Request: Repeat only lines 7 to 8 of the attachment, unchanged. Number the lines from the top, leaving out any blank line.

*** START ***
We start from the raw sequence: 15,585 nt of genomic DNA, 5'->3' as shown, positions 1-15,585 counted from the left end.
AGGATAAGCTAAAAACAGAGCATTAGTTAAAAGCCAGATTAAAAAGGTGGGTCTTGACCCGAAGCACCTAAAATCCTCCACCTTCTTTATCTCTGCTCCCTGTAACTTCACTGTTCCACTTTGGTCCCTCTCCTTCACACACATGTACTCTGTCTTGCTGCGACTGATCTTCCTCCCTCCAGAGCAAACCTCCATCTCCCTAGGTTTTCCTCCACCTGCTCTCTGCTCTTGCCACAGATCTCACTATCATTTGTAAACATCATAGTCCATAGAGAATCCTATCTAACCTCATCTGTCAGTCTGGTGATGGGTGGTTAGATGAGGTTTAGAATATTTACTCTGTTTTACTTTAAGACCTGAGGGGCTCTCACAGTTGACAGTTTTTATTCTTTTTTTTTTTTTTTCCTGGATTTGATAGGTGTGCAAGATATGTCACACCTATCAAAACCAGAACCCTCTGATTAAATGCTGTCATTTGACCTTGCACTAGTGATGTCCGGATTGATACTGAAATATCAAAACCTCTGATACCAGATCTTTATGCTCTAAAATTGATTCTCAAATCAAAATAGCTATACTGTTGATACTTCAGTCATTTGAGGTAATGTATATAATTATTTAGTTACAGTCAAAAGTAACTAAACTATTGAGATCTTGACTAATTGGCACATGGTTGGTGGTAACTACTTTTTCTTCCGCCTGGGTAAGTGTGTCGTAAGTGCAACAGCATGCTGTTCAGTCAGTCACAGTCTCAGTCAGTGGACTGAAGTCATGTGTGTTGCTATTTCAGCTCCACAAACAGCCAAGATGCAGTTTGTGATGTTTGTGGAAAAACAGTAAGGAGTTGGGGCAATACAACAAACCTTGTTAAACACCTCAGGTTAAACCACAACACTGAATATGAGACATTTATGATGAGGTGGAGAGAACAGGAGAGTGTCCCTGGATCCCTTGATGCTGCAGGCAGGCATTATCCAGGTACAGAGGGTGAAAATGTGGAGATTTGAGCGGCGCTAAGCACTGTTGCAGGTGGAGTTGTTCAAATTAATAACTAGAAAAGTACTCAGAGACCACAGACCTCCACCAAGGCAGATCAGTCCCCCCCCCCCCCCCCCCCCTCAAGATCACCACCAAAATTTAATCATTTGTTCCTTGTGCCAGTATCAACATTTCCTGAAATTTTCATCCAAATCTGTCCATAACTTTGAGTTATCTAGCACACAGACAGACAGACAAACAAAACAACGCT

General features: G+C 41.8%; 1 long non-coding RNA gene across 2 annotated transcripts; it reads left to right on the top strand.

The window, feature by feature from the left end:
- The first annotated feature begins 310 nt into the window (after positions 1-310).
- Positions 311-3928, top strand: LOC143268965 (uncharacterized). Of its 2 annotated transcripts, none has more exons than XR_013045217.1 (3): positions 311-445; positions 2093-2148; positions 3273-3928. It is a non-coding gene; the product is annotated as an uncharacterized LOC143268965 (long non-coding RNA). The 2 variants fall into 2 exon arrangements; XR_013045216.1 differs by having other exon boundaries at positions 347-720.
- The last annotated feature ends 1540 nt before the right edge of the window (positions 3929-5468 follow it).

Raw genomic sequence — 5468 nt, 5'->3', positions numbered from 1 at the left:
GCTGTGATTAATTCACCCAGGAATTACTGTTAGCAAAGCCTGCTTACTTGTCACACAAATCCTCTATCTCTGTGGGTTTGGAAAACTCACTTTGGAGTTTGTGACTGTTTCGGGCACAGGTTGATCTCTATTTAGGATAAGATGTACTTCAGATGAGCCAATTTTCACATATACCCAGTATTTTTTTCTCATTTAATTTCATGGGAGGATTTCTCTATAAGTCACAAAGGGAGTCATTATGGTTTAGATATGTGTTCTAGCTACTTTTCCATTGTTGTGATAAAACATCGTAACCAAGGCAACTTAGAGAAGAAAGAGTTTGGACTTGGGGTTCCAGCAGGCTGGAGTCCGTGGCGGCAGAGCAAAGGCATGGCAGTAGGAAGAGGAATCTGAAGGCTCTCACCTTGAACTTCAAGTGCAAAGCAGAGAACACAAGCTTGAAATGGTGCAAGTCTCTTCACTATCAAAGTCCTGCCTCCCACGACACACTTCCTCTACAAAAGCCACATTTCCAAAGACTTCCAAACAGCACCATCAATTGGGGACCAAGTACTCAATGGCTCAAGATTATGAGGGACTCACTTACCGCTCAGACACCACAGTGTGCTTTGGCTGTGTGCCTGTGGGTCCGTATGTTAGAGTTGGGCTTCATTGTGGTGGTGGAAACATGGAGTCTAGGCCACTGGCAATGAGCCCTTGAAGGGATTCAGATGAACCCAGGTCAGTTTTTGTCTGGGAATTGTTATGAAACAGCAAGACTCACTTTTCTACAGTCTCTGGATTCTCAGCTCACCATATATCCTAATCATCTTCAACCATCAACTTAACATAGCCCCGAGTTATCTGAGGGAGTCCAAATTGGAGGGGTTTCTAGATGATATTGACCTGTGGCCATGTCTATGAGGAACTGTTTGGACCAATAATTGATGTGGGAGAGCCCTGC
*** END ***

- The last annotated feature ends 1540 nt before the right edge of the window (positions 3929-5468 follow it).

Raw genomic sequence — 5468 nt, 5'->3', positions numbered from 1 at the left: